But (still with me? as this is rather a lot of text), Robinson notes that slow burning and other horrific tortures and styles of execution were common, not made up by Jean Cauvin. The Wikipedia article I've linked here even clarifies that Cauvin suggested beheading (a quicker death) rather than slow burning for Servetus, but the angry town burned him at the stake "atop a pyre of his own books." This is what people did back then. We have hanging and electric chairs, and death by injection. Until we get rid of capital punishment altogether, we are stuck with whatever versions of barbarity we choose. And whatever mistaken executions.
And now to Robinson's conclusion of that particular essay in the book. She has noted all along that we take the easy digested version of history, however wrong it might be, instead of reading closely and carefully all of what's actually there, and making real choices based on real scholarship. "Yet, lacking curiosity and the habit of study and any general grasp of history, we have entered a period of nostalgia and reaction. We want the past back, though we have no idea what it was." And this is a definition of nostalgia--a longing for a sense of well-being in the past that might never have really existed.
A figment of our imagination.
"Our ignorant parody of history," Robinson goes on, "affirms our ignorant parody of religious or 'traditional' values." This is important, because despite the beheadings and burnings at the stake, it turns out that the real Jean Cauvin was rather more tolerant than some of today's fundamentalist Christians. "This matters, because history is precedent and permission, and in this important instance, as in many others, we have lost plain accuracy, not to speak of complexity, substance, and human inflection. We want to return to the past, and we have made our past a demonology and not a human narrative."
We have made our present such a thing, too. Look at all the demonizing that goes on in the news.
Demons are figments of our dark imaginations.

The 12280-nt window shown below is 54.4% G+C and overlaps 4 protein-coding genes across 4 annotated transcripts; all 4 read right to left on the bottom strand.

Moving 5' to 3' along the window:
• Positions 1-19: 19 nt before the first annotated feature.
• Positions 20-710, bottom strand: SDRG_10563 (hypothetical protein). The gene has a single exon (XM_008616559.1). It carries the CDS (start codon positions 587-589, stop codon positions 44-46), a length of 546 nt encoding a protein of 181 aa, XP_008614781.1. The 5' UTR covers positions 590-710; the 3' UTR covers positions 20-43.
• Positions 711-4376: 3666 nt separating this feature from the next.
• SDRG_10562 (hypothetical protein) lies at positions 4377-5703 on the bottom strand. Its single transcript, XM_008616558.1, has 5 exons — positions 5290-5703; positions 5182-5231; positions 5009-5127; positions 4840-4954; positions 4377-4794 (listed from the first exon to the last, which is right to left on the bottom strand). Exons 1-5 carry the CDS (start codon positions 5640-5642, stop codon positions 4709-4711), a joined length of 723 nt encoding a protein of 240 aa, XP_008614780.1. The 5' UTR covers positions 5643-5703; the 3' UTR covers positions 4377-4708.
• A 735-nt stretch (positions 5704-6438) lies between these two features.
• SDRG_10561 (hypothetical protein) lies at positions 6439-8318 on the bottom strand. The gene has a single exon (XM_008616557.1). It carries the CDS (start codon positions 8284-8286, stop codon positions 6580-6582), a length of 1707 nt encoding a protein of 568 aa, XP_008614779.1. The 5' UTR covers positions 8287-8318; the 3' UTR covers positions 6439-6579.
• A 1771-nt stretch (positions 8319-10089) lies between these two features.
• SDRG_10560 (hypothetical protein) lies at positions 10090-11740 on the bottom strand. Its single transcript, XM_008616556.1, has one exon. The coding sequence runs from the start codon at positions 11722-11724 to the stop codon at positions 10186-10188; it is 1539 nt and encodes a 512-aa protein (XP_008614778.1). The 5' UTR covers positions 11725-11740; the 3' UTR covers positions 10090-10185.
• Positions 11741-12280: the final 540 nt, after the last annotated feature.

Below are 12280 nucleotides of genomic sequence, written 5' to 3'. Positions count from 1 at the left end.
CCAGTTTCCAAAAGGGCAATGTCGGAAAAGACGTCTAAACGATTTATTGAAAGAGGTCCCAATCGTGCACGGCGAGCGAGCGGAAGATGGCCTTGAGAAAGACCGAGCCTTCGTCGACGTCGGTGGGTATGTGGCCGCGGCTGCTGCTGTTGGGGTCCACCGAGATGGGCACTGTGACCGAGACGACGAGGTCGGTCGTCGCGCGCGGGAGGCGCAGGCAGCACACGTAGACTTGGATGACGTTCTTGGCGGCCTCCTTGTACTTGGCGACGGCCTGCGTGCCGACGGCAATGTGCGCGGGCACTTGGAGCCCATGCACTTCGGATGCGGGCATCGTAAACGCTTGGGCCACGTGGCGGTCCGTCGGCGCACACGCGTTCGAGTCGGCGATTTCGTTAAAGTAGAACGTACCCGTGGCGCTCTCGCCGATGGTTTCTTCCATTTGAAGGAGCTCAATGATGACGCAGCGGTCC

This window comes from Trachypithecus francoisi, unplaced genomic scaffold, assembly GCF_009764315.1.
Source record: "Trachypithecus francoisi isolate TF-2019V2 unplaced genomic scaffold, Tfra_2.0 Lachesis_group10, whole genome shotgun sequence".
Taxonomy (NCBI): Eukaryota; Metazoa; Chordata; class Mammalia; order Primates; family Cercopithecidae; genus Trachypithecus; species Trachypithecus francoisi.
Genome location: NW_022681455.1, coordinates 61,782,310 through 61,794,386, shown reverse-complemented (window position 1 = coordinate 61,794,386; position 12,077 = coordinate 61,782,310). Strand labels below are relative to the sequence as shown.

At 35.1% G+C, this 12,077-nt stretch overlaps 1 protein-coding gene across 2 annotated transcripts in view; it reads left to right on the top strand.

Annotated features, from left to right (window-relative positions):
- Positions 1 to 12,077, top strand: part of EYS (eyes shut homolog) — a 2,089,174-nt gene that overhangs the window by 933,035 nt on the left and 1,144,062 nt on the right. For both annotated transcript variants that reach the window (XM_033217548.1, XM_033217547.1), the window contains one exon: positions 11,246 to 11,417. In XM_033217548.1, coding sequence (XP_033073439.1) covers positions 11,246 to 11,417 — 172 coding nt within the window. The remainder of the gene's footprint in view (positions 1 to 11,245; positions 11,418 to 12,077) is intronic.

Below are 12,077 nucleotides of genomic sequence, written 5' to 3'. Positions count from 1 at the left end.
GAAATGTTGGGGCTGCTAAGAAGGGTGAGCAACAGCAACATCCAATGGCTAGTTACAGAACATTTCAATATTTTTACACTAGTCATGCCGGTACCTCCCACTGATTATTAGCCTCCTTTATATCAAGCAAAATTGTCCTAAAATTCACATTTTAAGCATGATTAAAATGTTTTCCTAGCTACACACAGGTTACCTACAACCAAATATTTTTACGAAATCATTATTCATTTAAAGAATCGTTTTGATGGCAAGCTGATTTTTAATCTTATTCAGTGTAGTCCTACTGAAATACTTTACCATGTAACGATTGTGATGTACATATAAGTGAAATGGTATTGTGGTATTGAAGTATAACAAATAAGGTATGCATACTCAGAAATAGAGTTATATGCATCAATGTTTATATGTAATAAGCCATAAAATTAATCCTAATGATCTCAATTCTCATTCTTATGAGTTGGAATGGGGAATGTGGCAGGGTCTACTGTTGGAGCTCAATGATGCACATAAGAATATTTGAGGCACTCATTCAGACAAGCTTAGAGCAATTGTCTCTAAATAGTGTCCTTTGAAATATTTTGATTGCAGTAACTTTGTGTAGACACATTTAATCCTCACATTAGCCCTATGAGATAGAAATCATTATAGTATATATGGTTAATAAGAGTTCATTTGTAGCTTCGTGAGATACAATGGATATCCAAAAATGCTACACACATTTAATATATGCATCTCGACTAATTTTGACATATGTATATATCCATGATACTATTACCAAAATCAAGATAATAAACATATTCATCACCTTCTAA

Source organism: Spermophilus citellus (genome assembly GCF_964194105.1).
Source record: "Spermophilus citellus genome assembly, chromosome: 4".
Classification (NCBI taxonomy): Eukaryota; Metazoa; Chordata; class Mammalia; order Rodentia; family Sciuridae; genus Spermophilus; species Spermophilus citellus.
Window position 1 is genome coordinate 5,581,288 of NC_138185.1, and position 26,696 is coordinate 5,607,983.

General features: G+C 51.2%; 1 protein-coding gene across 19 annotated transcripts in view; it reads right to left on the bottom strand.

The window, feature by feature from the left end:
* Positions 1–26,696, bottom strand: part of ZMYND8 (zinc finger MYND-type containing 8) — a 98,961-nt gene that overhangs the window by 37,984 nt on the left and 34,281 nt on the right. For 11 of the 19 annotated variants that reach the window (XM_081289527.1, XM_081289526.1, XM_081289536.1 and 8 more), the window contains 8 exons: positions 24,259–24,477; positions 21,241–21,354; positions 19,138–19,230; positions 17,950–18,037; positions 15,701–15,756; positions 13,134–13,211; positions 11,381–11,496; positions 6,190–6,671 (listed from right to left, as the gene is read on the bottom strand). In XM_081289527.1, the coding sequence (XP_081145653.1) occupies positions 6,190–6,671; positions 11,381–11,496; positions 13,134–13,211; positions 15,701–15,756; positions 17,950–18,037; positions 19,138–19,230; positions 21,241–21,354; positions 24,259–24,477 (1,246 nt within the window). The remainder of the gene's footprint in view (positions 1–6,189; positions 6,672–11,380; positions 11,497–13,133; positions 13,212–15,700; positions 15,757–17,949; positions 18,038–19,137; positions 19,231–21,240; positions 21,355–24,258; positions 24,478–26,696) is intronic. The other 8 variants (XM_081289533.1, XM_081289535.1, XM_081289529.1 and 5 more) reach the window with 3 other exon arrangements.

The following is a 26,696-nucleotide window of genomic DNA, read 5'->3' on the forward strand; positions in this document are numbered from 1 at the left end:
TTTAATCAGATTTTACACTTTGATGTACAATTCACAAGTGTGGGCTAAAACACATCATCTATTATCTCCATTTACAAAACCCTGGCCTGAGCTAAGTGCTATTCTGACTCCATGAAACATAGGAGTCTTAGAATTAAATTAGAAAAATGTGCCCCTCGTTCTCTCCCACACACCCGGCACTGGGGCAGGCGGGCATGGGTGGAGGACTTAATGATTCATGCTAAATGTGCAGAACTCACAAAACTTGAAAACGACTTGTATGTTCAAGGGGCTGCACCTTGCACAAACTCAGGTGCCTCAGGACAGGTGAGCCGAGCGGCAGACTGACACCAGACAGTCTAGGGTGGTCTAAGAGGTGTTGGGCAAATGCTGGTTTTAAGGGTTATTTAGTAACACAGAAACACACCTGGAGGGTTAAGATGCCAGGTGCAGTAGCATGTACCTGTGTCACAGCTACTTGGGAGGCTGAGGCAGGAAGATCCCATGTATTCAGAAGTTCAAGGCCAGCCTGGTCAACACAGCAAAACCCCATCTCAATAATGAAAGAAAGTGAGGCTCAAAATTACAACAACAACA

And this particular Adam and Eve is a projection of Albrecht Durer's imagination.
Day 305 of the "What are you reading, and why? project, and today is Emily Dickinson's birthday and also Human Rights Day, so Sarah and I, and Babbitt's Books, are celebrating this in the store blog by offering up our books by or about Eleanor Roosevelt, who led an international committee in drafting the Universal Declaration of Human Rights, and Emily Dickinson, who wrote a jillion poems and sewed them up in little packets and stored them in a chest in her closet.
I celebrated in advance by making some collage bookmarks, each with the first line of an Emily Dickinson poem glued somewhere into the collage.
Dave is celebrating in his blog today (Via Negativa in the blogroll) by airing some podcasts of various people reading poems by Emily Dickinson. If I can master my technology challenge, or get someone to help me, I will send along a recording, too! Here, by the way, is his Woodrat Podcast for Thanksgiving, as I am thankful for Human Rights Day! (Which I will celebrate by writing some letters for Amnesty International.)
I suggested to Dave that he contact Kelli Russell Agodon, who wrote the book Letters from the Emily Dickinson Room, for a recording, and I am further celebrating by returning to my reading of that book. (I read around in it when it first arrived so I wouldn't just race through, and then last night I gorged on it. I must have been really hungry for poetry after reading Loving Frank. I promise I will re-read more slowly and carefully, and chew each bite 35 times, Amanda Wingfield...and Helen Stevenson. OK, enough of that.) Anyhoo....
I am delighted that the Emily Dickinson Room is a real place not just in Amherst, at Emily's family home, called the Homestead, but in Oregon, in the Sylvia Beach Hotel!
Kelli's poems are also delightful--clever, wise, funny, and oh, my God, the anagram poems are amazing! Here is a snippet from "Xanax Prescription Goes Unfulfilled."
Let me trust my emotions
because even in my nuttiest rooms,
I find safety in words. I satisfy wonder,
to alphabetize is to baptize and heal.
And then, utterly resisting "Dr. Xanax," she insists:
Let me get through this
as with that
as with that
These poems treat the huge subjects of poetry--God, love, death--as did Emily's, and echo and allude to other great artists. She explores the letter form, as the book's title promises, in such poems as "Letter to Vincent Van Gogh, Who Loved Silence" and "Letter to Walt Whitman, Who Painted Butterflies." And, as I love coincidence, I just have to mention that some of my bookmark collages included cardboard butterflies, which feature in Kelli's Whitman poem, that starts off with this newsy epigraph: In 1942, Whitman's handmade cardboard butterfly disappeared from the Library of Congress. It was found in a New York attic in 1995.
Of course, Emily Dickinson loved butterflies, too!
And, of course, my cardboard butterflies came from a Kleenex box.
Day 304 of the "What are you reading, and why?" project, and, as I told you a while back, my book group was reading Loving Frank, by Nancy Horan. It's about Frank Lloyd Wright's love affair with Mamah Borthwick, from her point of view (in a third person telling). We met last night to discuss it.